For Dave Bitcoin, the alias of the software architect that hacks peopleâ€™s cryptocurrrency passwords, the price surge of Ethereumâ€™s blockchain token ether has generated a significant amount of work; work that wouldnâ€™t have been steered his way without his focus on developing trust.
And just to be clear, Dave Bitcoin hacks peopleâ€™s passwords with their permission. He runs the websiteÂ Wallet Recovery Services, which recovers peopleâ€™s lost or forgotten passwords by brute force decryptionÂ â€“Â that is, using a computer program to try millions of passwords in a short amount of time.
He provides the service for bitcoin, litecoin and most other alternative cryptocurrency wallets, and in December, he began decrypting Ethereum pre-sale wallets.
“I love a challenge,” said Dave Bitcoin, whoâ€™s pseudonym remains from the days when it was unclear if cryptocurrency was legal.
Dave Bitcoin told CoinDesk:
“Initially, back in mid-2013, I just wanted to understand the cryptography used by bitcoin and the formats of encryption in the wallets. I realized that I was able to potentially help people who have forgotten their wallet passwords, and it grew from there.”
Dave Bitcoin has worked with more than 1,000 people since he launched the service, most in need of password recovery but a few that wanted deleted wallet files recovered. His success rate is about 30%, but itâ€™s a rate that varies drastically based on how much information a client gives.
Since January, Dave Bitcoin’s Ethereum business has exploded, coinciding with the 1000% price increase. Today, about 50% of his business is decrypting Ethereum wallets, 40% is bitcoin related and the remaining 10% is recovering altcoin wallets, like litecoin or dogecoin.
Dave Bitcoin charges 20% of the amount in the wallet, which is a risk since typically he doesnâ€™t know how much is in the wallet before he decrypts it.
“I try to help everyone, even if the money involved in the wallets doesnâ€™t really make financial sense,” Dave Bitcoin said.
This emphasis on customer service is necessaryÂ because heâ€™s trying to build a trusted offering with a service thatâ€™s a bit intimidating.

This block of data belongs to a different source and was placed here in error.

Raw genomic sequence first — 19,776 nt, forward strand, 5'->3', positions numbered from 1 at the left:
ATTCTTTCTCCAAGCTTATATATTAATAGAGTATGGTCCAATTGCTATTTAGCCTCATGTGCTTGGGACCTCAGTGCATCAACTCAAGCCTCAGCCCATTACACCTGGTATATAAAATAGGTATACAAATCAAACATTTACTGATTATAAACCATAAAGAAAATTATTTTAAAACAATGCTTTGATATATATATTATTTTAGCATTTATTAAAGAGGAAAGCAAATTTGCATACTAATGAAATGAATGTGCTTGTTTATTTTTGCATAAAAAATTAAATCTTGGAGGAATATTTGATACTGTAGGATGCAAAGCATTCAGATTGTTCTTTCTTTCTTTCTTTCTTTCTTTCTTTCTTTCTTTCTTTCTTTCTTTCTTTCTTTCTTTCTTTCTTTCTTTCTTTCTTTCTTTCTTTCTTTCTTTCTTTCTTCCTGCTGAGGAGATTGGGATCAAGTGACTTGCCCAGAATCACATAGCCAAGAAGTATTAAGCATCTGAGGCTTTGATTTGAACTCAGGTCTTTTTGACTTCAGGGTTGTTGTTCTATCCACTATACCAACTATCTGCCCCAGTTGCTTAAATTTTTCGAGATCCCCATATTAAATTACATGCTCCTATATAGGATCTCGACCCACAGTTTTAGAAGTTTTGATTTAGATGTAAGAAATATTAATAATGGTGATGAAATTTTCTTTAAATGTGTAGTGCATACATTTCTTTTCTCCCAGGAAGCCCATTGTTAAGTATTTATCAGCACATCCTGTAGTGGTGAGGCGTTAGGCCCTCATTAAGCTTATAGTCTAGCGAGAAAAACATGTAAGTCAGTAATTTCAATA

To start, consumers must hand over what they think their password could be. Since many consumers use the same or variations of the same password for multiple accounts, this can be worrisome.
But after Dave unlocks a wallet and takes his cut, he sends an email explaining to clients that they should change or stop using any of the passwords they disclosed to him.
The software Dave uses is configurable but if the password is particularly unusual, a custom code is needed on a per-client basis to decrypt.
Dave Bitcoinâ€™s software runs on high-performance computers, generally Amazon Web Services (AWS) computers. Each computer node pulls a subset of the password candidates from a high-speed online database and processes them, executing the appropriate cryptographic primitive operations to examine the candidate passwords to determine the correct password.
Dave uses both Linux and Windows nodes on AWS.
â€œI can start up one node on AWS or 100 or more, just with the click of a button,â€ he said. “But of course, running these computers does come at a financial cost, so I need to balance the cost of the decryption versus the likelihood of success.”
The software is also capable of using GPU cards for more common wallet types like those offered by Bitcoin Core, speeding up the recovery process.
With several of his coded algorithms, the software can perform millions of decryption attempts per second.
“It is a fun process, and nothing is more enjoyable than helping someone recover their bitcoins or ether or altcoins,” Dave said, but the financial reward hasnâ€™t been enough for him to give up his day job as a software architect.
Value of reputation
After some research, Wallet Recovery Services seems the only offering for cryptocurrency recovery services. Perhaps due to a lack of other options,Â Dave Bitcoin has built up trust over the past several years.
Stephanie Murphy, the host of the podcast “Letâ€™s Talk Bitcoin” and Ludvig Oberg, co-founder of Swedish bitcoin exchange, Safello have used the service. And bitcoin wallet provider Blockchain redirects their clients looking for password recovery to Dave Bitcoin.
“My reputation is very important to me, and I act honestly with my clients at all times,” he said. “Trust is a fragile thing, and I am aware that I need to remain squeaky clean so that I do not lose the respect of the crypto-community.”
This hits at a core hurdle for bitcoin and other cryptocurrency startups interfacing with consumerâ€™s money. There have been numerous bitcoin companies, for instance Mt Gox, that have failed, taking consumerâ€™s money with them, and other businesses that turned out to be scam operations running away with the money invested by customers.
This has brought the heat from the Consumer Finance Protection Bureau (CFPB) onto the industry. The CFPB has been increasing oversight on bitcoin services for several years, issuing an advisory on the risks possed by virtual currency in August 2014.
One of the risks mentioned is the absence of private key or password recovery options.
But educational organization Consumerâ€™s Research has actually advocated for bitcoin in this regard, saying bitcoin could boost consumer protections because the protocol makes it possible for people to take security into their own hands instead of relying on third parties.
But it will be a challenge getting consumers to switch over to more accountable systems when theyâ€™re used to insurance and other protections.
As Dave Bitcoin said and his service proves:
“It is still early days in the cryptocurrency world.”
Image courtesy of Dave Bitcoin